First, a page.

Development of an adaptive single-pole auto-reclosing concept for VSC HVDC with fault current controllability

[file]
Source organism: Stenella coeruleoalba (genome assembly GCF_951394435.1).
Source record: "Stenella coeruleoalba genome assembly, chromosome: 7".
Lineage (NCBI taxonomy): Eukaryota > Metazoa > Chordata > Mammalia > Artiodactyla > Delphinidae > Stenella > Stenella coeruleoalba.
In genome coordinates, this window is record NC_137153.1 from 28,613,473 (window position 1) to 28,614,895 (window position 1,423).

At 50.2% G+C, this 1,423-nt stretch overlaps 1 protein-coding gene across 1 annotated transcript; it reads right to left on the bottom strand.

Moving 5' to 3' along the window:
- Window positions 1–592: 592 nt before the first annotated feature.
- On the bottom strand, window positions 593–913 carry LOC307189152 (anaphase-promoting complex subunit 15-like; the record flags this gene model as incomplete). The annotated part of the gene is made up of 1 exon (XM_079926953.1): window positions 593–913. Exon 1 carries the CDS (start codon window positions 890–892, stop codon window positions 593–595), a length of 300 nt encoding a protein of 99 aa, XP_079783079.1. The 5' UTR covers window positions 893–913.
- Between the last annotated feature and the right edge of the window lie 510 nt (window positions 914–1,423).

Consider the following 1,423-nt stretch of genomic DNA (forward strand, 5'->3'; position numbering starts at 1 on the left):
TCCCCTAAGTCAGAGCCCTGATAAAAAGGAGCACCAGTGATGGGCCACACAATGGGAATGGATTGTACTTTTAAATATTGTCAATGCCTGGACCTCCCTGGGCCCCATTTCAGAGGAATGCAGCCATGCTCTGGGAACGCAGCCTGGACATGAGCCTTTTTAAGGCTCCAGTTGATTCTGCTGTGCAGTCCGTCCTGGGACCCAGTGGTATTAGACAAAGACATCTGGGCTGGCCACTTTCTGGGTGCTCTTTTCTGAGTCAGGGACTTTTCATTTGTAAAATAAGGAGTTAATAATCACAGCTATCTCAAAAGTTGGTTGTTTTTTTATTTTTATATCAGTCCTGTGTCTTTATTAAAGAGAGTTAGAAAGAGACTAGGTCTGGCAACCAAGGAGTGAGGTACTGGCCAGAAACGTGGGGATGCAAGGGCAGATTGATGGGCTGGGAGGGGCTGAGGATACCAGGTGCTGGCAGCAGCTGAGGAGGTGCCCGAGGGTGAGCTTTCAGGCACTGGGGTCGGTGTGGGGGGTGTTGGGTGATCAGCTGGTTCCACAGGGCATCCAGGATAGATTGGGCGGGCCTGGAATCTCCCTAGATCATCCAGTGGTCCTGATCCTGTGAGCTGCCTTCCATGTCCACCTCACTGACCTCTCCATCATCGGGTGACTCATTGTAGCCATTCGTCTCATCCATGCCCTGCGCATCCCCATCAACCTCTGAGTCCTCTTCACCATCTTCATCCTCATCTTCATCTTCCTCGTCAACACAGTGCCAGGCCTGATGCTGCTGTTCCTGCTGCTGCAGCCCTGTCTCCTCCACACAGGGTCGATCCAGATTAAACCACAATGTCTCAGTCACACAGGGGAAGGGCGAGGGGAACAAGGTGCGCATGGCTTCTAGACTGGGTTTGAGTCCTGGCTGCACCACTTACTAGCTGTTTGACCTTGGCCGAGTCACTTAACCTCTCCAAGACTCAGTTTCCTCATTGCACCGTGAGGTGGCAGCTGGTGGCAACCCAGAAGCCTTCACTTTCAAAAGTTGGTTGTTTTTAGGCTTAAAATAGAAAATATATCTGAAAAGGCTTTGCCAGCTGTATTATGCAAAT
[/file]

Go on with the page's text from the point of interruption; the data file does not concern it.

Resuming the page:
The growing demand of electrical energy, the penetration of renewable energy resources and the required transmission capacity over long distances introduce new chal-lenges to the electrical power grid. Voltage-source converter (VSC) based HVDC transmis-sion technology with fault current controllability offers a promising solution to the future grid design, since it overcomes the drawbacks of HVAC transmission technology and provides crucial features to fulfil the new requirements. In case of overhead transmission, many faults are transient or temporary in nature and caused by lightning. These faults vanish independently after the line is disconnected from the system for a short interruption to allow the arc to extinguish, if the arc’s energy demand cannot be maintained. After the arc path has become sufficiently deionized, the line can be put in operation again. This auto-reclos-ing concept is used in HVAC systems since the beginning of the 20th century as well as for HVDC, whereas the interruption time for DC systems is often estimated conservatively based on experiments for HVAC. In case of HVAC, the recovery time can be determined adaptively by taking advantage of the induced voltage in the isolated phase due to coupling effects between the two energized phases and the isolated phase. Information about the final extinction of the non-linear arc can be extracted out of the measured voltage signal at the line ends. Due to slight coupling effects in HVDC systems, this method cannot be ap-plied for HVDC transmission. This paper describes a method to determine the time of final arc extinction with the help of VSC full-bridge modular multi-level converters (MMCs). One converter injects a low-level sinusoidal test current after fault clearance to imitate the cou-pling effects. The time of final arc extinction is estimated based on an evaluation of the voltage signal. The minimum required current amplitude for identifying the final arc extinc-tion is investigated using simulations in a sensitivity analysis taking into account a non-ideal current measurement. The simulations are carried out using EMTP (Electro-Magnetic Transients Program) software.
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